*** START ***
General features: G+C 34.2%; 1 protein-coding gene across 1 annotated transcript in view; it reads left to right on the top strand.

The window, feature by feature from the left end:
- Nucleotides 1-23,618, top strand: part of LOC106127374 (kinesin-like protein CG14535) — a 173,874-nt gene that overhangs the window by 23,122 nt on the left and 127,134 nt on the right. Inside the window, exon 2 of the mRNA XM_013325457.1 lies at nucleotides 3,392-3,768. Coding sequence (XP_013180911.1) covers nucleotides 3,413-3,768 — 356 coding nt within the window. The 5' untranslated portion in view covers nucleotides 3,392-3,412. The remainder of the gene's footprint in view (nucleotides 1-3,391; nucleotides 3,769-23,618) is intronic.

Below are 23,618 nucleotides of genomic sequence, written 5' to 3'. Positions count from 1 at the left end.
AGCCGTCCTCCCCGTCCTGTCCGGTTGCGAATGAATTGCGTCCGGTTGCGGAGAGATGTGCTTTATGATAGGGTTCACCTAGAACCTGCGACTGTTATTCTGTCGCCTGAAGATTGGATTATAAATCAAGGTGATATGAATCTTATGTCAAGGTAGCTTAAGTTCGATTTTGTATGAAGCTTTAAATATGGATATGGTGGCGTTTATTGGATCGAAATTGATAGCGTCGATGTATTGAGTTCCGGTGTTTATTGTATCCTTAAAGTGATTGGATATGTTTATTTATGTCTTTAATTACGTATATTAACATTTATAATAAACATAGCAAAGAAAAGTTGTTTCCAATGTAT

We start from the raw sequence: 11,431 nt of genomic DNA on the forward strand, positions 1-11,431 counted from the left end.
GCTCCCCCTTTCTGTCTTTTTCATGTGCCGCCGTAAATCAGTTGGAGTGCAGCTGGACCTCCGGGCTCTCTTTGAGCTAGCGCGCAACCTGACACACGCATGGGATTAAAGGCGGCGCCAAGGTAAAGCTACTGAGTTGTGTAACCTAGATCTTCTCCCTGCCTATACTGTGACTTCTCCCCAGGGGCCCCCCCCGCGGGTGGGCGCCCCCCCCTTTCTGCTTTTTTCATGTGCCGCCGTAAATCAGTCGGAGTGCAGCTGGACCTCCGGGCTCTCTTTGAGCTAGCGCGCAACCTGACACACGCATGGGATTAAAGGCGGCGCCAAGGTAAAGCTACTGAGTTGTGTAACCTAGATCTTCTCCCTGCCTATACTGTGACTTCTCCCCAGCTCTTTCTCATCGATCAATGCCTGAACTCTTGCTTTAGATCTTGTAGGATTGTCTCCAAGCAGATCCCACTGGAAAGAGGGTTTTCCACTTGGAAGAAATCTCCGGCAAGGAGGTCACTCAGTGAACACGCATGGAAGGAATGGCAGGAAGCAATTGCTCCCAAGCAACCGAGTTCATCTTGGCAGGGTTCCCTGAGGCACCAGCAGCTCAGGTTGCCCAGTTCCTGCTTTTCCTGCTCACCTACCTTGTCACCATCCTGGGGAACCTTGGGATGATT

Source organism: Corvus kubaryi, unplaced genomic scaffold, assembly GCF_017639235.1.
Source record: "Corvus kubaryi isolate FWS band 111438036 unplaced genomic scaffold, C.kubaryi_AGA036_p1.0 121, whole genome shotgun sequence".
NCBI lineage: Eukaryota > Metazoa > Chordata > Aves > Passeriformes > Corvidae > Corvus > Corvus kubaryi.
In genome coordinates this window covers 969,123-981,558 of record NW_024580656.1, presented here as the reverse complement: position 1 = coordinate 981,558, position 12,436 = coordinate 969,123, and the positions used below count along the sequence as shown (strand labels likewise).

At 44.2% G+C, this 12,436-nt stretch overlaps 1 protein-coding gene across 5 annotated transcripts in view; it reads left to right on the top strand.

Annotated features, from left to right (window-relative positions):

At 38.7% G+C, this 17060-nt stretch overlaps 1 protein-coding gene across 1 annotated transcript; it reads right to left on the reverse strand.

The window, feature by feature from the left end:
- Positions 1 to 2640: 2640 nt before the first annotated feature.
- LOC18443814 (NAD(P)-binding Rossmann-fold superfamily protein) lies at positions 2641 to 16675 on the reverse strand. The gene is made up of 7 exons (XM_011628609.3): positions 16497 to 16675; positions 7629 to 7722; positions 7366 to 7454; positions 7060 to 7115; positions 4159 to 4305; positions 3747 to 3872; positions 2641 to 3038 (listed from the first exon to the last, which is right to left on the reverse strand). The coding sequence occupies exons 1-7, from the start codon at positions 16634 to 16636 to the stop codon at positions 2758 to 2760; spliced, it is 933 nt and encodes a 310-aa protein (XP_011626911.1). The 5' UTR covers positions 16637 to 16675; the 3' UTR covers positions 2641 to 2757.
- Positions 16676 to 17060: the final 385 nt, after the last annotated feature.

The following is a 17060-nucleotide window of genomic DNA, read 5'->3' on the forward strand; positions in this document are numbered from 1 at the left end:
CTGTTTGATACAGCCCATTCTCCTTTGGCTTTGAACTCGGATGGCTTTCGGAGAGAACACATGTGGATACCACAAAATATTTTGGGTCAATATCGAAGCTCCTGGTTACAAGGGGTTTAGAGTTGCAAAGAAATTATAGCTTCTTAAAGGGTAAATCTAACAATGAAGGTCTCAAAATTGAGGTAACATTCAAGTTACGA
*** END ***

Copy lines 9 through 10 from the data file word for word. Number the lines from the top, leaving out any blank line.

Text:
Source record: "Corvus kubaryi isolate FWS band 111438036 unplaced genomic scaffold, C.kubaryi_AGA036_p1.0 121, whole genome shotgun sequence".
NCBI lineage: Eukaryota > Metazoa > Chordata > Aves > Passeriformes > Corvidae > Corvus > Corvus kubaryi.